This is just a difficult problem. Some queries are complex, computationally intensive but return few results. In some cases it is hard to tell by just looking at the query how badly it'll perform. A notion of returning result sets makes sense in a mid-tier application that's talking to a database but not to client app half-way across the world talking to a website.

3. Subset the Xquery functionality. Xquery is a very large and complicated specification. There's no need for all that functionality in every application. This would make implementation of XQuery more wide spread as well. Probably the biggest subset will be Read versus Update.

Finally something I agree with although David shows some ignorance of XQuery by assuming that there is an update aspect to XQuery when DML was shelved for the 1.0 version. XQuery is just a query language. However it is an extremely complex query language which is hundreds of pages in specification long. The most relevant specs from the W3C XML Query page are linked to below

I probably should also link to the W3C XML Schema: Structures and W3C XML Schema: Datatypes specs since they are the basis of the type system of XQuery. My personal opinion is that XQuery is probably too complex to use as the language for such an endeavor since you want something that is simple to implement and fairly straightforward so that there can be ubiqitous implementations and therefore lots of interoperability (unlike the current situation with W3C XML Schema). I personally would start with XPath 1.0 and subset or modify that instead of XQuery.

4. Data model subsets. Particular user subsets will only be granted access to a subset of the data model. For example, Amazon may want to say that book publishers can query all the reviews and sales statistics for their books but users can only query the reviews. Maybe completely separate schemas for each subset. The current approach seems to be to do an extract of the data subset accoring to each subset, so there's a data model for publishers and a data model for users. Maybe this will do for WebXQuery.

5. Security. How to express in the service description (wsdl or policy?) that a given class of users can perform some subset of the functionality, either the query, the data model or the data set. Some way of specifying the relationship between the set of data model, query functionality, data set and authorization.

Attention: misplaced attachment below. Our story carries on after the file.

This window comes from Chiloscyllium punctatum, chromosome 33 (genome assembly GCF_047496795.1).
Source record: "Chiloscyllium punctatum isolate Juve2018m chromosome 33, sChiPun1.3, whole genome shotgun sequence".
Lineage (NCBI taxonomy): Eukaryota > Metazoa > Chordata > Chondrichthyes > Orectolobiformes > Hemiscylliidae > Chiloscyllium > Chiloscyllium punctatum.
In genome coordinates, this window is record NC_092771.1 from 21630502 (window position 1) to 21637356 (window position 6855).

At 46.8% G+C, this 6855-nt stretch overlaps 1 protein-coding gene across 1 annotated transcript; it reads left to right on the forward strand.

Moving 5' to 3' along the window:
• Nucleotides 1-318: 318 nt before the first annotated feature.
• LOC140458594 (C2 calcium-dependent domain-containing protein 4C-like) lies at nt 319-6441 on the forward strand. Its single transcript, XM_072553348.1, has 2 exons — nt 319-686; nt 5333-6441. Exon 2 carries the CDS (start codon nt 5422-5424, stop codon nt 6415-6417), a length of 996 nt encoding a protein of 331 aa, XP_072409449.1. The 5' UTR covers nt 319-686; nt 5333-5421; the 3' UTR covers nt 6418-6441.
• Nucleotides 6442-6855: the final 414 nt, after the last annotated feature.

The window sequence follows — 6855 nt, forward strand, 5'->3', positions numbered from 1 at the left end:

I'd say the above two features are tied together. You need some way to restrict what the sys admin vs. the regular user executing such a query over the wire can do as well as a way to authenticate them.  

6. Performance. The Web has a great ability to increase performance because resources are cachable. The design of URIs and HTTP specifically optimizes for this. The ability to compare URIs is crucial for caching., hence why so much work went into specifying how they are absolutized and canonically compared. But clearly XQuery inputs are not going to be sent in URIs, so how do we have cachable XQueries gven that the query will be in a soap header? There is a well defined place in URIs for the query, but there isn't such a thing in SOAP. There needs to be some way of canonicalizing an Xquery and knowing which portions of the message contain the query. Canonicalizing a query through c14n might do the trick, though I wonder about performance. And then there's the figuring out of which header has the query. There are 2 obvious solutions: provide a description annotation or an inline marker. I don't think that requiring any "XQuery cache" engine to parse the WSDL for all the possible services is really going to scale, so I'm figuring a well-defined SOAP header is the way to go.